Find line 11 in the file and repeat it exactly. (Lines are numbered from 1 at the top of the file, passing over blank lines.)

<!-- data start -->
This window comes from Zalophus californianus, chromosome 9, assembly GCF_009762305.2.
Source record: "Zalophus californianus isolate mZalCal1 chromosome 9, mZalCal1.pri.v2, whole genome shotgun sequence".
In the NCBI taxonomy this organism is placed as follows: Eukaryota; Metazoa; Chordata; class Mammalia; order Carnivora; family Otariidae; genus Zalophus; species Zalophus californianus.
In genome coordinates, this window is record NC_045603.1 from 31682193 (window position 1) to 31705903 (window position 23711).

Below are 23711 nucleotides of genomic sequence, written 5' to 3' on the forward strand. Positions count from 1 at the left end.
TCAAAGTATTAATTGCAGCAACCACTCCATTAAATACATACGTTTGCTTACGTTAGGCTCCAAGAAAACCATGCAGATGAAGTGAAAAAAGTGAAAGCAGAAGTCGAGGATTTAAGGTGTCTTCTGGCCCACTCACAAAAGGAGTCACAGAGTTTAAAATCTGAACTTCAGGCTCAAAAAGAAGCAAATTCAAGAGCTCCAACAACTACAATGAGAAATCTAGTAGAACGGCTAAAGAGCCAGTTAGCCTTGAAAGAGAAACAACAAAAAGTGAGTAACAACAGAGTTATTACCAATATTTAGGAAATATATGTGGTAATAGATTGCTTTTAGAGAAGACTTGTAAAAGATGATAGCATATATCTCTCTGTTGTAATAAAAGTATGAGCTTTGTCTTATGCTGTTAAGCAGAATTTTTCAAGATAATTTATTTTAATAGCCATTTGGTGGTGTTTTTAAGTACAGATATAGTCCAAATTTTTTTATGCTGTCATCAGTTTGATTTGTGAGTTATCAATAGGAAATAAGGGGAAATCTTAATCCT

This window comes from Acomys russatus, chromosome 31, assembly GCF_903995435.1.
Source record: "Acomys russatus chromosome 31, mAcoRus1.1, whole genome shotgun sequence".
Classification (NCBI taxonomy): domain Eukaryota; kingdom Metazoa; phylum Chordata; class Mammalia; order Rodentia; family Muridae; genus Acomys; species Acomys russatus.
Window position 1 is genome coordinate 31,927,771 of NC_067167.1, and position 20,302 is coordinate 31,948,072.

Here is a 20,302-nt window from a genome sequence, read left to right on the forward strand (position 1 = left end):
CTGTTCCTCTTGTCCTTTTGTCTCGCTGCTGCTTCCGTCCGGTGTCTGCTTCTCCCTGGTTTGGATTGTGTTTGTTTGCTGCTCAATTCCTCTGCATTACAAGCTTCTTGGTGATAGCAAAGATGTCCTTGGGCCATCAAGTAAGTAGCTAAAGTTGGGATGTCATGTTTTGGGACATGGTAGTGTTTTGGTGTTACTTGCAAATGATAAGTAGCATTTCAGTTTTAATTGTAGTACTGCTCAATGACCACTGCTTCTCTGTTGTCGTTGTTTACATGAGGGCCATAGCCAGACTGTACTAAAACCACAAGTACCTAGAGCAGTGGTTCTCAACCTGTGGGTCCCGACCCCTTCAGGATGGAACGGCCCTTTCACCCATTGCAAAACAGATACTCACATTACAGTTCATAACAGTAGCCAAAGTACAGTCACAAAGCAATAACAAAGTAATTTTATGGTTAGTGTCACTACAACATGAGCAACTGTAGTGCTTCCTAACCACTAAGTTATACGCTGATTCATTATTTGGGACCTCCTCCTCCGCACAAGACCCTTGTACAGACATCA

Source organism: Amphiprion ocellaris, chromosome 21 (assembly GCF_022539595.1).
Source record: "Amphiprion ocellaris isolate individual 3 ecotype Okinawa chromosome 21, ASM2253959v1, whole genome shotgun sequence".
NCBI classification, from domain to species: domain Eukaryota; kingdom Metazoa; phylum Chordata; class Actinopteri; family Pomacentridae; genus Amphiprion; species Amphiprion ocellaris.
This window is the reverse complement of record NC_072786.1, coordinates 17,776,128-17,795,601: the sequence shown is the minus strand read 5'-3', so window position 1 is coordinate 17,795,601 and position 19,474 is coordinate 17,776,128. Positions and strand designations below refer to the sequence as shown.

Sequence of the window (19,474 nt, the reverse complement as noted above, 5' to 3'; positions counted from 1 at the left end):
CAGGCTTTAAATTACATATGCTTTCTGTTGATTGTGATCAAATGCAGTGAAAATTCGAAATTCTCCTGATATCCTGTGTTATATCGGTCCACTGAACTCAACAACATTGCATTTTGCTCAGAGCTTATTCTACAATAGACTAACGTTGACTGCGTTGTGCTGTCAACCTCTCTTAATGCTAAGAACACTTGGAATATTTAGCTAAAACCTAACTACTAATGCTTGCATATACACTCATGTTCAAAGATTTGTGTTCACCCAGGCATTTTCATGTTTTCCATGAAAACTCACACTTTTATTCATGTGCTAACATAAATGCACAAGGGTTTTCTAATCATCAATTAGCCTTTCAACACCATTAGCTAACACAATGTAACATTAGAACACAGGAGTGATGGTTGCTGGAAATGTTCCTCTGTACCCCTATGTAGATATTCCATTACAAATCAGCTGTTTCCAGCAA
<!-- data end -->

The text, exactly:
Here is a 20,302-nt window from a genome sequence, read left to right on the forward strand (position 1 = left end):